Our computational materials science group have been modelling solidification processes for more than 15 years. In our everyday work, this usually means setting up phase-field and phase-field crystal models which result in partial differential equations that can be solved numerically. Most often we do this by our own simulation codes that we run on our CPU or GPU-based computer clusters.
Most problems we investigate are connected to the microstructure formation during solidification, i.e., the nucleation and the subsequent crystal growth. Because of its key role in determining the final properties of the matter, understanding and controlling microstructure formation is of fundamental practical importance. The job of the PhD student to be recruited is also connected to this subject area. He/she will be involved in the work related to an EU-NKFIH project, which aims at the phase-field modelling of the microstructure formation in eutectic alloys during laser additive manufacturing (3D printing). Due to the extreme heating and cooling rates characteristic to laser melting, eutectic pattern formation takes place at an ultrafine scale, resulting in the improved mechanical properties of the solid. But, on the other hand, these conditions challenge phase-field models, which are traditionally applied to solidification problems at less extreme environments.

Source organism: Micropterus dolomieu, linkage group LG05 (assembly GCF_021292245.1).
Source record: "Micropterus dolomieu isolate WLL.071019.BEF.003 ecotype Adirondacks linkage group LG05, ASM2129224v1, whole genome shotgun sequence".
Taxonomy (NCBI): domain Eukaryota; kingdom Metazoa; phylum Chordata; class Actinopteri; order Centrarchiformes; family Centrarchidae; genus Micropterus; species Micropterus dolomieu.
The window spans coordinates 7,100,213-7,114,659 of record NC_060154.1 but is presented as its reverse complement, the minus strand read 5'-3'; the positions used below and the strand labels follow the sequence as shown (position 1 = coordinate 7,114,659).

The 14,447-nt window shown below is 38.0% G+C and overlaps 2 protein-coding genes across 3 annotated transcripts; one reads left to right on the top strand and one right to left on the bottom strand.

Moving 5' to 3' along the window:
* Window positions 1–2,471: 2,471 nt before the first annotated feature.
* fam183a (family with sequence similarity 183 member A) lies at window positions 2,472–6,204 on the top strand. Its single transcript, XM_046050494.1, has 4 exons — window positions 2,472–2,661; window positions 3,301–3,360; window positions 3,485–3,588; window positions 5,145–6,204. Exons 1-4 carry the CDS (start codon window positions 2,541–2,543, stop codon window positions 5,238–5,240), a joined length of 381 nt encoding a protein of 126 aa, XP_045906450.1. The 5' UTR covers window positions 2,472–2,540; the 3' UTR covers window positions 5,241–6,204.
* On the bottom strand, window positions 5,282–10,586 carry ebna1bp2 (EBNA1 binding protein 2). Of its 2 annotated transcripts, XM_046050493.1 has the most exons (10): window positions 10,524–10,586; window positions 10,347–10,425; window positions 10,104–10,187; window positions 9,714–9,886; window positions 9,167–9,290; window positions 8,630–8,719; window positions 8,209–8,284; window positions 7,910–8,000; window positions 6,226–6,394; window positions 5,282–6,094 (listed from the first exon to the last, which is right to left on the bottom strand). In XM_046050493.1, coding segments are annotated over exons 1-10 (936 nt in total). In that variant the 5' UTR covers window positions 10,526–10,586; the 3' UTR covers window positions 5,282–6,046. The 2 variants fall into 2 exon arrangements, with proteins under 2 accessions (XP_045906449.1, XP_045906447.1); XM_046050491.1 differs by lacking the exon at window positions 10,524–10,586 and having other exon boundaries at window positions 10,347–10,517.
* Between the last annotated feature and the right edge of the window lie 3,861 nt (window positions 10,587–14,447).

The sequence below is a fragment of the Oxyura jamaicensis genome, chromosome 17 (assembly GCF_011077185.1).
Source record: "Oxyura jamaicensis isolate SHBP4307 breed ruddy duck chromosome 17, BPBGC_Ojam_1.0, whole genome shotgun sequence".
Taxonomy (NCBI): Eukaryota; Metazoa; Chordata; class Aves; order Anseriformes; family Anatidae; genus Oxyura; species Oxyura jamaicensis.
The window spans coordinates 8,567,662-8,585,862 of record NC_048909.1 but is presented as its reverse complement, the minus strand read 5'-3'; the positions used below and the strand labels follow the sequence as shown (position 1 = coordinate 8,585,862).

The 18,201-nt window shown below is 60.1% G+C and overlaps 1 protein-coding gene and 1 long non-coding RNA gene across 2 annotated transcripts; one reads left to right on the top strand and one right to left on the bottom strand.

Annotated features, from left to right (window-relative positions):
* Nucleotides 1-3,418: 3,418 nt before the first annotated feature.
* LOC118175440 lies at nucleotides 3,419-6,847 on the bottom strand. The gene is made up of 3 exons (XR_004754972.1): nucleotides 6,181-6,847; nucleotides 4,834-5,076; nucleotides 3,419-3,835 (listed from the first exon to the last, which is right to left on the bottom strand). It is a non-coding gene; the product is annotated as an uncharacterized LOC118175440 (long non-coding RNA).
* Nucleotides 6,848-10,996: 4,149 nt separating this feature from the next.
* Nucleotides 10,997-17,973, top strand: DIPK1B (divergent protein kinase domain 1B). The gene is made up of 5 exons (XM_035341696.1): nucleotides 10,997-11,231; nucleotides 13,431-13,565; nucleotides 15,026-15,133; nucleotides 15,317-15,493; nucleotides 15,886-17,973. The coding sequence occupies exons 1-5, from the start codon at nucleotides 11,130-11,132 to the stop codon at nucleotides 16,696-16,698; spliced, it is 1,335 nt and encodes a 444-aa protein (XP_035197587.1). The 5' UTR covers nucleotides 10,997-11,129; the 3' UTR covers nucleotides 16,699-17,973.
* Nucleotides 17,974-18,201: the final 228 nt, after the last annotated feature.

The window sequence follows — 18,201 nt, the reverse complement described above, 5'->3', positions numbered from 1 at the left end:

The successful applicant will work as part of our small team, with our CPU and/or high-end GPU clusters. We offer increased salary and the possibility of presenting his/her work in international meetings and conferences.
For further information on our group, see www.phasefield.hu
MSc in materials science or statistical physics
computer and programming skills, preferably C and/or C++, Python, CUDA or OpenCL for GPU programming
motivation and interest in the research work